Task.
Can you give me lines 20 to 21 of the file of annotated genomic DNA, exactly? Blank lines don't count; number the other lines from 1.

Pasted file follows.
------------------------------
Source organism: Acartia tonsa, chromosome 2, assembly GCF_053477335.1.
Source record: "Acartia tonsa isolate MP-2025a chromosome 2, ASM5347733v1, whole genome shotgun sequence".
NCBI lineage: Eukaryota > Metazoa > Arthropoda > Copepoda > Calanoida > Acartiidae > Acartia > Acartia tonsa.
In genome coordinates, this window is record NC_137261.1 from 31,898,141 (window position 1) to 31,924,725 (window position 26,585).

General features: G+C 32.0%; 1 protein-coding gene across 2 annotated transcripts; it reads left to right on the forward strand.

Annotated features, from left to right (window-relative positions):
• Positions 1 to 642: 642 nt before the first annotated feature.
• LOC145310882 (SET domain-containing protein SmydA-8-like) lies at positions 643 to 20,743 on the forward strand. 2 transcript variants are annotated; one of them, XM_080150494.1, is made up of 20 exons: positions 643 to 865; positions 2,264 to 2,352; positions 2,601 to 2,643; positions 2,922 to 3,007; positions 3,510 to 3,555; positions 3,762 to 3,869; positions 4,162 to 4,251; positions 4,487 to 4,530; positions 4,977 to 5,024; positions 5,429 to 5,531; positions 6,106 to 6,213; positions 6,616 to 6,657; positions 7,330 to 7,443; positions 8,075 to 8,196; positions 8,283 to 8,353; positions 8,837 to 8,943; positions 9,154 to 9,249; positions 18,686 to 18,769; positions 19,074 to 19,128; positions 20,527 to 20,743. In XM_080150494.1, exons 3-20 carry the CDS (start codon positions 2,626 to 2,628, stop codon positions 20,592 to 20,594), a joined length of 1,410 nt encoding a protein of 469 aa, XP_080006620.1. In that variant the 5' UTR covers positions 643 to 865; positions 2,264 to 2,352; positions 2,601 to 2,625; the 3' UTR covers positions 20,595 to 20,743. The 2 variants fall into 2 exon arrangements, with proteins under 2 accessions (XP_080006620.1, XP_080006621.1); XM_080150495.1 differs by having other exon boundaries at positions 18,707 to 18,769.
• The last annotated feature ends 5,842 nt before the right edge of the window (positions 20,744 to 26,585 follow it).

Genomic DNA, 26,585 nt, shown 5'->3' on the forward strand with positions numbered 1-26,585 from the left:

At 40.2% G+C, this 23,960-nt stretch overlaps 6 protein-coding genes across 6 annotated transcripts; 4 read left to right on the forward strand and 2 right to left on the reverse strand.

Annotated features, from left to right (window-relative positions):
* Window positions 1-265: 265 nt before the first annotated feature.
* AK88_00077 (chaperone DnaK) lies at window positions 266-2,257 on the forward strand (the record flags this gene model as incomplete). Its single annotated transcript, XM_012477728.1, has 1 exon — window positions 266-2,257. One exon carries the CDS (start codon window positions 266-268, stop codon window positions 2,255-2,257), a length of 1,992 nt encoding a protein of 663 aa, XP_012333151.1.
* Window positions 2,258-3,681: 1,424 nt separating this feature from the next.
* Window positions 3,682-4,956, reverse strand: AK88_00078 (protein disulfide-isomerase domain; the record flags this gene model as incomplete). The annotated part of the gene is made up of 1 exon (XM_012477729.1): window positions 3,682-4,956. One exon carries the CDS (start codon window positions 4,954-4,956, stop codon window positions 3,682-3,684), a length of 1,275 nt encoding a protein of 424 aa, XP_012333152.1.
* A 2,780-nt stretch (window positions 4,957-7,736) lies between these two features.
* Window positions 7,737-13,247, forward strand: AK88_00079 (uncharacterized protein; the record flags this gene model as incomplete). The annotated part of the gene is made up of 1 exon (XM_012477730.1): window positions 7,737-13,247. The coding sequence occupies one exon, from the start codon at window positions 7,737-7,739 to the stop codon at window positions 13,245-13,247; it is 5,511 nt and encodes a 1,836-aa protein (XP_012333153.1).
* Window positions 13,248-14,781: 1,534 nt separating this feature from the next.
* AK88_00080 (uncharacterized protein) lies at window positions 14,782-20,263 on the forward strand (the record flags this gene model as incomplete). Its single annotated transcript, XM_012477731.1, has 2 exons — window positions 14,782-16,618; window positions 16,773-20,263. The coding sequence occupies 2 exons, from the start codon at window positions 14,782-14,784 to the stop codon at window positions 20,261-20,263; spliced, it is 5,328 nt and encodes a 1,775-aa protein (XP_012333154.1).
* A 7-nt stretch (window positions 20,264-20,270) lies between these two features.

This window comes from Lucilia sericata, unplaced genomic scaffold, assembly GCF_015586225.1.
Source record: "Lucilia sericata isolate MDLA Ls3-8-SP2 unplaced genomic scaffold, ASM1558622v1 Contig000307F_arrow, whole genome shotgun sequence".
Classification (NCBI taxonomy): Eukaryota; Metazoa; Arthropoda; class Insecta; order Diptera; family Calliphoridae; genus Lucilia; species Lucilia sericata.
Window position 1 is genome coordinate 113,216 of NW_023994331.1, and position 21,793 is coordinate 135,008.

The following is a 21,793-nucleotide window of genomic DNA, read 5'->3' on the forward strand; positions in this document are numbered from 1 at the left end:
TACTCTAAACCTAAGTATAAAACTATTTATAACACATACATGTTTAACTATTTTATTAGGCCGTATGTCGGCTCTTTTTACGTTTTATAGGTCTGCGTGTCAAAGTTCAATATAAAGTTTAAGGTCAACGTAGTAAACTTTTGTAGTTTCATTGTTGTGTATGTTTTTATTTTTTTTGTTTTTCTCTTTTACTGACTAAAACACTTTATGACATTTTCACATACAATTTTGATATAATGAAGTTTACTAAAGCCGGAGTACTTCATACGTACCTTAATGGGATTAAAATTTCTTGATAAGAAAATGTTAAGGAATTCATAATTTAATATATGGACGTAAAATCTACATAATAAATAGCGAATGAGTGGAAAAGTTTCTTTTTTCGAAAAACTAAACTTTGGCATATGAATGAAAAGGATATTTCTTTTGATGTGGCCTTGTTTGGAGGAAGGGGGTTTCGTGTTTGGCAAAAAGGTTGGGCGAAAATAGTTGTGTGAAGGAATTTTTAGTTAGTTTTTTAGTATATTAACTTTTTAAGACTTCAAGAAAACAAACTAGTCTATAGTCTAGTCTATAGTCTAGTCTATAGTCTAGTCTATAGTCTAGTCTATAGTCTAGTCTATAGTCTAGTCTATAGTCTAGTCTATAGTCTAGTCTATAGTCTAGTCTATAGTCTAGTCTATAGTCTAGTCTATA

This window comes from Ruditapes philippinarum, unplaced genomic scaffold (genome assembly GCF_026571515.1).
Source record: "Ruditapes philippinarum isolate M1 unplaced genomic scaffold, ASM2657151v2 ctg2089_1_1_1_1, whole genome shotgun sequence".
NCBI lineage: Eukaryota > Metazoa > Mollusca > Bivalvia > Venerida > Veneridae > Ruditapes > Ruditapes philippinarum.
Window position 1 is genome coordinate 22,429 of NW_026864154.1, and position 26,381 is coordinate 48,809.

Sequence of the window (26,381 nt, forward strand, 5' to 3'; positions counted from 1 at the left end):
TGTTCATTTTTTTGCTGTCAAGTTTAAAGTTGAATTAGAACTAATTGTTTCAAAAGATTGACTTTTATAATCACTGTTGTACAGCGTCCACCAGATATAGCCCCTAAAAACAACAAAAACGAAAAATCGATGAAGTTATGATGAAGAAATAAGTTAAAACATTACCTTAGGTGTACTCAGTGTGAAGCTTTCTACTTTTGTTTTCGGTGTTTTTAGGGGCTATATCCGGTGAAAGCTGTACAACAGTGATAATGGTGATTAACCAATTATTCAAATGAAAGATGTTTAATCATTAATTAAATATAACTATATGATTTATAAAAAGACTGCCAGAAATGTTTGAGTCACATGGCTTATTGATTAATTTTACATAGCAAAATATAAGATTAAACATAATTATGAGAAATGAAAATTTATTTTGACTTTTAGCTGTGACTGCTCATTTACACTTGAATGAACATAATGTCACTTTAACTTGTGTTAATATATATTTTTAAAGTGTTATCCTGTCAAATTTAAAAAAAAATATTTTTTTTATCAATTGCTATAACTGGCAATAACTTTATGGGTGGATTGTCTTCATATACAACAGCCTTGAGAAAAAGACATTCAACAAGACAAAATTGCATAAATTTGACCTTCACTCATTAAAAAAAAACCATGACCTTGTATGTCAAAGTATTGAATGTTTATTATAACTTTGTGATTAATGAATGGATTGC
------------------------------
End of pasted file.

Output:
* AK88_00080 (uncharacterized protein) lies at window positions 14,782-20,263 on the forward strand (the record flags this gene model as incomplete). Its single annotated transcript, XM_012477731.1, has 2 exons — window positions 14,782-16,618; window positions 16,773-20,263. The coding sequence occupies 2 exons, from the start codon at window positions 14,782-14,784 to the stop codon at window positions 20,261-20,263; spliced, it is 5,328 nt and encodes a 1,775-aa protein (XP_012333154.1).
* A 7-nt stretch (window positions 20,264-20,270) lies between these two features.